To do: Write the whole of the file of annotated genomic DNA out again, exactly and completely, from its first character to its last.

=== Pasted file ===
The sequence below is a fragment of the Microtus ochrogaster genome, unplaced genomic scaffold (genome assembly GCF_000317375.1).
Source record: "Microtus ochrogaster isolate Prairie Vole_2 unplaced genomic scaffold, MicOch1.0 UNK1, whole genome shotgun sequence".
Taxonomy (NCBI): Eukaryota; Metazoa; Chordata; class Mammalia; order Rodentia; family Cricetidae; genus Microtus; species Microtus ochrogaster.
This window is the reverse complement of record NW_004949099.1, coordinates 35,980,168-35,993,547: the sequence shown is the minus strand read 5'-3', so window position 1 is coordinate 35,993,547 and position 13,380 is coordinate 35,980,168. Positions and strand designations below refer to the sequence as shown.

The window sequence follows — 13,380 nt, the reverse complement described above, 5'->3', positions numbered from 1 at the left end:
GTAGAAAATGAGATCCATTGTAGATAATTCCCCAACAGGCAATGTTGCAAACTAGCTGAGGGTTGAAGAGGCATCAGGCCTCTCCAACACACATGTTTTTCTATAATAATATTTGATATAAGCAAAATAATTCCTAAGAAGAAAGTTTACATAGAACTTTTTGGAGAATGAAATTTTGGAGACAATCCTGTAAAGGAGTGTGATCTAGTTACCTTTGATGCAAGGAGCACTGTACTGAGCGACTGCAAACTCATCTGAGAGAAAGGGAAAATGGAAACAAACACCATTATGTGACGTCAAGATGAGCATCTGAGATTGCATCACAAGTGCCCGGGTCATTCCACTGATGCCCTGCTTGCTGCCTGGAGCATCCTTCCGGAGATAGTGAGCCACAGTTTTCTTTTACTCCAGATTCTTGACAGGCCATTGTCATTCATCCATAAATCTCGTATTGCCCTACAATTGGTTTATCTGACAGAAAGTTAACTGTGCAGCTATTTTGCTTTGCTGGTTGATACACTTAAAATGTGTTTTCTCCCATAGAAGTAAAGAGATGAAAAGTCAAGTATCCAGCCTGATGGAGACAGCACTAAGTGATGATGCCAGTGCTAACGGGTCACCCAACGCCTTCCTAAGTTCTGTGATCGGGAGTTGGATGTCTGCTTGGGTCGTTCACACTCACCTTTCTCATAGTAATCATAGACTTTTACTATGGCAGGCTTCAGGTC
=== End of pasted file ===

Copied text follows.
The sequence below is a fragment of the Microtus ochrogaster genome, unplaced genomic scaffold (genome assembly GCF_000317375.1).
Source record: "Microtus ochrogaster isolate Prairie Vole_2 unplaced genomic scaffold, MicOch1.0 UNK1, whole genome shotgun sequence".
Taxonomy (NCBI): Eukaryota; Metazoa; Chordata; class Mammalia; order Rodentia; family Cricetidae; genus Microtus; species Microtus ochrogaster.
This window is the reverse complement of record NW_004949099.1, coordinates 35,980,168-35,993,547: the sequence shown is the minus strand read 5'-3', so window position 1 is coordinate 35,993,547 and position 13,380 is coordinate 35,980,168. Positions and strand designations below refer to the sequence as shown.

The window sequence follows — 13,380 nt, the reverse complement described above, 5'->3', positions numbered from 1 at the left end:
GTAGAAAATGAGATCCATTGTAGATAATTCCCCAACAGGCAATGTTGCAAACTAGCTGAGGGTTGAAGAGGCATCAGGCCTCTCCAACACACATGTTTTTCTATAATAATATTTGATATAAGCAAAATAATTCCTAAGAAGAAAGTTTACATAGAACTTTTTGGAGAATGAAATTTTGGAGACAATCCTGTAAAGGAGTGTGATCTAGTTACCTTTGATGCAAGGAGCACTGTACTGAGCGACTGCAAACTCATCTGAGAGAAAGGGAAAATGGAAACAAACACCATTATGTGACGTCAAGATGAGCATCTGAGATTGCATCACAAGTGCCCGGGTCATTCCACTGATGCCCTGCTTGCTGCCTGGAGCATCCTTCCGGAGATAGTGAGCCACAGTTTTCTTTTACTCCAGATTCTTGACAGGCCATTGTCATTCATCCATAAATCTCGTATTGCCCTACAATTGGTTTATCTGACAGAAAGTTAACTGTGCAGCTATTTTGCTTTGCTGGTTGATACACTTAAAATGTGTTTTCTCCCATAGAAGTAAAGAGATGAAAAGTCAAGTATCCAGCCTGATGGAGACAGCACTAAGTGATGATGCCAGTGCTAACGGGTCACCCAACGCCTTCCTAAGTTCTGTGATCGGGAGTTGGATGTCTGCTTGGGTCGTTCACACTCACCTTTCTCATAGTAATCATAGACTTTTACTATGGCAGGCTTCAGGTC